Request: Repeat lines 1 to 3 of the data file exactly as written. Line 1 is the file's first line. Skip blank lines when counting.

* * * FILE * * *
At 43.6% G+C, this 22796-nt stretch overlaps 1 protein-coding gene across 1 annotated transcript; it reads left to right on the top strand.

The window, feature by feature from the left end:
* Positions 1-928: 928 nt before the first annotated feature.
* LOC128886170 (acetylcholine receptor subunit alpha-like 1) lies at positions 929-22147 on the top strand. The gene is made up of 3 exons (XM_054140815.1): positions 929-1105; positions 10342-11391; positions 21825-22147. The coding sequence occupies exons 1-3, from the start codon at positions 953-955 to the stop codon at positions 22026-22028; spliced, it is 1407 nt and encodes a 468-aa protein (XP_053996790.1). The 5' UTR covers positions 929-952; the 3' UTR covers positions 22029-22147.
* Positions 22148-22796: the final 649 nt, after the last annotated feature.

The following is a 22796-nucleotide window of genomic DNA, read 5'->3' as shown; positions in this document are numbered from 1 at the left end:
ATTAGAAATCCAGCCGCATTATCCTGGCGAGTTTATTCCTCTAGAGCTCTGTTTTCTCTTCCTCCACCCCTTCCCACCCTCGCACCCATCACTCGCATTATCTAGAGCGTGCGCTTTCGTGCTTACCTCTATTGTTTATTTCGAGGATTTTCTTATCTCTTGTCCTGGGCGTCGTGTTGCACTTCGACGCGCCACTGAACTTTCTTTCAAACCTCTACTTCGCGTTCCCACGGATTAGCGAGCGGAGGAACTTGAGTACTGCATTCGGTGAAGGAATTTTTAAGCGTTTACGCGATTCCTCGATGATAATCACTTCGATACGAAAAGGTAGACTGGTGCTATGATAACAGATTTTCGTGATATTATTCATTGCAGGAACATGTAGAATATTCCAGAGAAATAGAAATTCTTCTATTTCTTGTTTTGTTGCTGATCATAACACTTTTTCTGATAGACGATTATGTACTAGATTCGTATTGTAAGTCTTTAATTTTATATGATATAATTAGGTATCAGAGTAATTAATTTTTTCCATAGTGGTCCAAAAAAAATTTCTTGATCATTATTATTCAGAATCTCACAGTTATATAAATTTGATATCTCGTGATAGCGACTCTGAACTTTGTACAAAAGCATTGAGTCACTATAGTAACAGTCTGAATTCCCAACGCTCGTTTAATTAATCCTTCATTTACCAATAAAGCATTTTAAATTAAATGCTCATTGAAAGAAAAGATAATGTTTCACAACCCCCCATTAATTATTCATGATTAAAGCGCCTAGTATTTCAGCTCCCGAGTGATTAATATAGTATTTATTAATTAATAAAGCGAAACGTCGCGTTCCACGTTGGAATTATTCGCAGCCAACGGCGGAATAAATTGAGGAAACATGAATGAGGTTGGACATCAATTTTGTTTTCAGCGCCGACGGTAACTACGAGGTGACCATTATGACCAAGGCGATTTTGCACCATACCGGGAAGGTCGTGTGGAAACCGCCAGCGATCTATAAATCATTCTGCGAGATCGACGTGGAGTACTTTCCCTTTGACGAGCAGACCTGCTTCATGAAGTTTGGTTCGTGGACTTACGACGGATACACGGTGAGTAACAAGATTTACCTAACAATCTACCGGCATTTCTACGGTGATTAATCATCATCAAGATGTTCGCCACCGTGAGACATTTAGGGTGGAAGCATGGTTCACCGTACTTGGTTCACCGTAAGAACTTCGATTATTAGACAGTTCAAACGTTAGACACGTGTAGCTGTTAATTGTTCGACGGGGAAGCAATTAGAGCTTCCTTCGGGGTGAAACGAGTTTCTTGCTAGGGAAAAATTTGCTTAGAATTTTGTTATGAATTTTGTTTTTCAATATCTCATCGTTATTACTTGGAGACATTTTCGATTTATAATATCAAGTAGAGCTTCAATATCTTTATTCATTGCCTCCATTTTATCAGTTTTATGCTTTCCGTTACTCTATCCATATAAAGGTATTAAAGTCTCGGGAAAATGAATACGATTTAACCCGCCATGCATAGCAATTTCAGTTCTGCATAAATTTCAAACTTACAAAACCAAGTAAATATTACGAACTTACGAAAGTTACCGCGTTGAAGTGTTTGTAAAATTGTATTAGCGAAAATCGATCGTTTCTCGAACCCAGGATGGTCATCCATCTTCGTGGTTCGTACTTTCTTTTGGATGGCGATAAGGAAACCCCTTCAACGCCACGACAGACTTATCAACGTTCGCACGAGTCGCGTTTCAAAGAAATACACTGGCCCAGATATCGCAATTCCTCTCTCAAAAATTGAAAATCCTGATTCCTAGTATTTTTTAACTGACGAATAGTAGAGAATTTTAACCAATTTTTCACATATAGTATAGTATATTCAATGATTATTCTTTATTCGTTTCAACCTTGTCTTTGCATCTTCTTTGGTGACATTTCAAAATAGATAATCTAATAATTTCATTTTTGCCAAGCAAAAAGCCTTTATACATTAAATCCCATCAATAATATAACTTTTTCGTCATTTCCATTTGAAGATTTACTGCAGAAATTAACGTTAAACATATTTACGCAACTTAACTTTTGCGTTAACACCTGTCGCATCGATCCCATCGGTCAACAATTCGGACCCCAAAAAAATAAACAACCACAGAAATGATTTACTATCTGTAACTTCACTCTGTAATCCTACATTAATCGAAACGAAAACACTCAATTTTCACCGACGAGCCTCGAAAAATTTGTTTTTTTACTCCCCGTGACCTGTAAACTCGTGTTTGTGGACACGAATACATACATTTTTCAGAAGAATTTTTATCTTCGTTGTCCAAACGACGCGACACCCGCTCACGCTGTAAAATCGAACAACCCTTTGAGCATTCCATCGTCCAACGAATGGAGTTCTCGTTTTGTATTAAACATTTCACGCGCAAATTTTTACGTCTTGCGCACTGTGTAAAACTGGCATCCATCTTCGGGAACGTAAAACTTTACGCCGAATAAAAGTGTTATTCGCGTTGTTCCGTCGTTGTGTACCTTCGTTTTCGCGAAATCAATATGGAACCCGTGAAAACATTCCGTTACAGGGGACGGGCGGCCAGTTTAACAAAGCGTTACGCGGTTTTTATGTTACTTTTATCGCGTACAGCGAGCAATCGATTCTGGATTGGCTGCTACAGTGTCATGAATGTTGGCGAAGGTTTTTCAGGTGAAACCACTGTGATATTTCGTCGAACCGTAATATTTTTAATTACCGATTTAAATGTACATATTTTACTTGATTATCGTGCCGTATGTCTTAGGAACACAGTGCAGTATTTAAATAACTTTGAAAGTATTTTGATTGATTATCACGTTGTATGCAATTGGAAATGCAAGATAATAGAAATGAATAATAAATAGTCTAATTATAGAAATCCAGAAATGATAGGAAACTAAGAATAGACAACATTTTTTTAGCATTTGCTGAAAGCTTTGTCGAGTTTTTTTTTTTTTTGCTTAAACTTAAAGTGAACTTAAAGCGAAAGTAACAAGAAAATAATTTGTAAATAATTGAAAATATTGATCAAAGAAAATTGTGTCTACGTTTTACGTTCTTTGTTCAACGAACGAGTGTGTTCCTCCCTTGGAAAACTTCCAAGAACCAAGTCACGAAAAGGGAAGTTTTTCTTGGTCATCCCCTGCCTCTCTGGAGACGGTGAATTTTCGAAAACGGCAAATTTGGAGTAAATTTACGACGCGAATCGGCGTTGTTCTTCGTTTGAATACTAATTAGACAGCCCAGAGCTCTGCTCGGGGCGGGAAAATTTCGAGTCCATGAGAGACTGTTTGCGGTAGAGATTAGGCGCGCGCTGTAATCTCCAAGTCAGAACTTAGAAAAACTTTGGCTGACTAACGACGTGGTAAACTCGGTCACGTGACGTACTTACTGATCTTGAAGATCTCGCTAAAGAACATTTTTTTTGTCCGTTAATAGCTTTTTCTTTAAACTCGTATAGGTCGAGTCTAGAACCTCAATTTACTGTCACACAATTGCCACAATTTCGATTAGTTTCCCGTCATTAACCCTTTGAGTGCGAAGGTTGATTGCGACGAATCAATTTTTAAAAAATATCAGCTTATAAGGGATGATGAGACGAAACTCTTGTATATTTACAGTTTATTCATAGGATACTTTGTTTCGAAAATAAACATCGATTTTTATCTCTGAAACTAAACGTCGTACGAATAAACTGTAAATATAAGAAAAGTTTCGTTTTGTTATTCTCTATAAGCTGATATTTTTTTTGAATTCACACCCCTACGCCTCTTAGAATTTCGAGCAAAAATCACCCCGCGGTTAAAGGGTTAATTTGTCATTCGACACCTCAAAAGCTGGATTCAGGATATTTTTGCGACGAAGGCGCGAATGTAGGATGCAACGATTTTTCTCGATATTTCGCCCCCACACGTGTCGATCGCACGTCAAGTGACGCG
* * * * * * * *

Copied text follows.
At 43.6% G+C, this 22796-nt stretch overlaps 1 protein-coding gene across 1 annotated transcript; it reads left to right on the top strand.

The window, feature by feature from the left end:
* Positions 1-928: 928 nt before the first annotated feature.